Brady can rest easy about legacy
In 1967, a 30-second TV ad cost US$42,000 for Super Bowl I. Trumpeter Al Hirt was the half-time entertainment. The TV ratings were not good, particularly in the host city of Los Angeles where the game was blacked out because it was not sold out. But for NFL commissioner Pete Rozelle, this was a seminal moment in American sports and he knew it. A detente had finally been reached between the established NFL and the upstart AFL and Rozelle, in what seemed like a fit of hyperbole at the time, claimed this would eventually be a defining day, the biggest on the sporting calendar.
Forty-five years later a 30-second ad costs US$3.5 million and Madonna, aided by a cast of hundreds, did the half-time show. Nostradamus had nothing on Rozelle. Today this football game is every bit as important to the ad industry on Madison Avenue as it is to the men wearing pads on the field. And I guess some careers could be made or shattered in the ad agencies on Super Bowl Sunday. But only on the football end are legacies crafted during the Super Bowl, fair or not.
In the legacy game, the grandeur of the moment defines the man and no man was under more scrutiny coming into Super Bowl XLVI than New England Patriots quarterback Tom Brady. Since his collaboration with coach Bill Belichick began 12 years ago, in three of Brady's first four years as a starter they won the Super Bowl. That kind of early success was unheard of and could not help but inspire all-time great comparisons.
But after destroying the entire NFL in 2007 and winning 18 straight games, the duo came up short in the Super Bowl and were upset by the New York Giants. Four years later the Patriots were back to face those same Giants and everywhere you turned all of the media pundits were declaring that this game would define Brady's legacy.
But what about Madonna's legacy? Certainly that had to be at stake. Despite the massive audience, no act since U2 at Super Bowl XXXVI in 2002 has used the opportunity to propel themselves into another stratosphere because of their riveting performance. Since that time The Who were inaudible, the Rolling Stones flat out awful and the Black Eyed Peas eminently forgettable.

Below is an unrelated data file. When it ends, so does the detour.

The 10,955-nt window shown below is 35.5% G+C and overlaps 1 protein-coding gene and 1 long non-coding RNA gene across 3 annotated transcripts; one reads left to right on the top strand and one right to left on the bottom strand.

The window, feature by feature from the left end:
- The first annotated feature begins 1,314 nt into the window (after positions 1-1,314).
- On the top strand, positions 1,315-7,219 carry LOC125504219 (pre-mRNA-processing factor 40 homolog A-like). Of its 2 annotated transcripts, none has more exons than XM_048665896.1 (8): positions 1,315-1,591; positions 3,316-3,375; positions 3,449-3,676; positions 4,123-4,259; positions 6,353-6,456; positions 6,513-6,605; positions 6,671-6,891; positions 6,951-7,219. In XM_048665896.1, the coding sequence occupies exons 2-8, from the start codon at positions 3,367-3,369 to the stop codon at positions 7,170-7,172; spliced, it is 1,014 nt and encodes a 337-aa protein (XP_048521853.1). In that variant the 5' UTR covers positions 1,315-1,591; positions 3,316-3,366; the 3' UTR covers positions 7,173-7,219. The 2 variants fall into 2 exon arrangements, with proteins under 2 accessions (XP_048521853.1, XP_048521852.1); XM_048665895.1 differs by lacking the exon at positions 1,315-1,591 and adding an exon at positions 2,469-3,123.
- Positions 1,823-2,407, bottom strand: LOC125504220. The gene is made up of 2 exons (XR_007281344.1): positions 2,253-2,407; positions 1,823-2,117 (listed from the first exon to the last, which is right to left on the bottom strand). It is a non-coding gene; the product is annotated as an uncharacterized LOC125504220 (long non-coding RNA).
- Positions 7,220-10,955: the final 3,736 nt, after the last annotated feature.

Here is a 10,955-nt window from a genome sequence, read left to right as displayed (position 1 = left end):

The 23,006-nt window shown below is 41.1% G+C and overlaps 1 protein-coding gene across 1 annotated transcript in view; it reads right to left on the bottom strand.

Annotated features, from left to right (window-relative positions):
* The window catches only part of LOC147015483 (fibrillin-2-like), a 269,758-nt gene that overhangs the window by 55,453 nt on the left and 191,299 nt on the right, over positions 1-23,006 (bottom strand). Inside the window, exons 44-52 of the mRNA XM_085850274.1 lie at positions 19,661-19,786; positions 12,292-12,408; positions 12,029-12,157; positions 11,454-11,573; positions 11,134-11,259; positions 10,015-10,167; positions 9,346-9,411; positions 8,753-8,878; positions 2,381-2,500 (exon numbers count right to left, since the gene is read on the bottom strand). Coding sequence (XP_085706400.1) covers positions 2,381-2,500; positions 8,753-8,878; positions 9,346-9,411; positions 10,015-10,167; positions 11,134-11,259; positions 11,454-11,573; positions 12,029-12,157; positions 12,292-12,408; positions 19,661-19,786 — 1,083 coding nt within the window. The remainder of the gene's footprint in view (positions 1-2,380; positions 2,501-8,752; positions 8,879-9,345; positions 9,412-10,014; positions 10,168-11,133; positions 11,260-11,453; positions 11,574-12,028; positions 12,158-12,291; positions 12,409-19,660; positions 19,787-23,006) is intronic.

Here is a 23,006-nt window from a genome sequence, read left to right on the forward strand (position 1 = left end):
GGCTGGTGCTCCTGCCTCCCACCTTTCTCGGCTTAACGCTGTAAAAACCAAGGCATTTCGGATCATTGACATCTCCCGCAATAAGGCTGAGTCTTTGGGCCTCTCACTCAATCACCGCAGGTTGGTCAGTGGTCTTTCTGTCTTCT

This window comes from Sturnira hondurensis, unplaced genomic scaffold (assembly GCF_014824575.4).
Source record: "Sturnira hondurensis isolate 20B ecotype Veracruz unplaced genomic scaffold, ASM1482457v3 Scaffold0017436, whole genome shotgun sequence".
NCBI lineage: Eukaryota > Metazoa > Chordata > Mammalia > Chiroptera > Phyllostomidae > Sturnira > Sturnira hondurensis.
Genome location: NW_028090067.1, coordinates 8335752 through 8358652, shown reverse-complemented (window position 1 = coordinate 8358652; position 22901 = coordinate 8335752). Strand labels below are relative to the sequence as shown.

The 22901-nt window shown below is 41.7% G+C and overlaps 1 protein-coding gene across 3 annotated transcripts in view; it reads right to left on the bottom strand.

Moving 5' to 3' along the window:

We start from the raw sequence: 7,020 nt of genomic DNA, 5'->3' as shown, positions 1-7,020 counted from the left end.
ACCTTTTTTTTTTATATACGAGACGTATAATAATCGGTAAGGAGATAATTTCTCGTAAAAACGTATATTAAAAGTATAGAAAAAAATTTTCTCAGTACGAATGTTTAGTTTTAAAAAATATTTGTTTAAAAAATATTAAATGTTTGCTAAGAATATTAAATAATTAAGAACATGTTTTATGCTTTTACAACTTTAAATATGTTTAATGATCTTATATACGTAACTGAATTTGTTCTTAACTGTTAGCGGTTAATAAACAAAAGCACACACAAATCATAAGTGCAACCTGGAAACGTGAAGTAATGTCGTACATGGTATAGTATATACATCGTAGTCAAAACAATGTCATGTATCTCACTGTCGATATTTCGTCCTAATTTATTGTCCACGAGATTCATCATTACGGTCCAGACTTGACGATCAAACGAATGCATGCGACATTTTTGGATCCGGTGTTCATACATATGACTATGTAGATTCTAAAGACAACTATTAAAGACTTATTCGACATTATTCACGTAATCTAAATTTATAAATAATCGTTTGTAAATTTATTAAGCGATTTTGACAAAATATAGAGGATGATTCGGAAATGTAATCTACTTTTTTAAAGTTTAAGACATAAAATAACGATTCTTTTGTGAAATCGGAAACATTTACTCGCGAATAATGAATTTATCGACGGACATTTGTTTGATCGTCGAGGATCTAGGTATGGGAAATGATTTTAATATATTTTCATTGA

This time around it seemed like pretty standard Madonna fare and nothing to propel the close to 200 million watching worldwide to run out and say I must buy tickets for her upcoming tour! But while the number of viewers watching the game in the US was 110 million, during Madonna's performance it rose to 114 million. That's quite a legacy in itself and although her performance was somewhat lacklustre, every ticket for her upcoming tour will still be sold so her reputation was never in jeopardy.
A few minutes before she took the stage, Brady had led the Patriots to a late touchdown and a 10-9 half-time lead. The Pats would get the ball back to start the second half and Brady seemed to be getting comfortable in both his play and the notion of another title. Was it really only seven years ago that at the tender age of 27 and with three Super Bowls championships already in his pocket that he was only getting started on a career which was certain to establish him as the greatest quarterback ever?
Since then he married statuesque Brazilian supermodel Gisele Bundchen and appeared four times on the cover of GQ. He was rich, boyishly handsome and had all the glitterati begging to hang out with him. His was the life most men dreamed of having. But as a football player he felt empty without his fourth Super Bowl ring and on this day he would get no closer as Giants quarterback Eli Manning led them to a come-from-behind victory, again.
Brady's legacy was quickly recorded; his big-game magic was officially gone according to one and all. And maybe it has passed him by. These moments are fleeting, the opportunities rare. He will be 35 soon and searching for his first title in eight years. Belichick is not yet 60 and can roam the sidelines for a good while longer. Tommy's clock is ticking though.
But legacies are all relative. Last year Brady's wife earned US$45 million so it's kind of nice to make US$13 million a year playing football and not even be the breadwinner in your household. And how many multimillion-dollar athletes can look in the mirror and say with absolute certainty: She didn't marry me for my money. That's not a bad legacy to have.
Maybe this is all just good old karmic retribution catching up to him for having so much. I mean, there can't be anything Brady does not have that he wants, other than another Super Bowl ring and there are only two quarterbacks who have four. Brady is simply one of the greatest to ever play by any standard. That much is certain. And while it is little consolation, he certainly had a much better game than Madonna.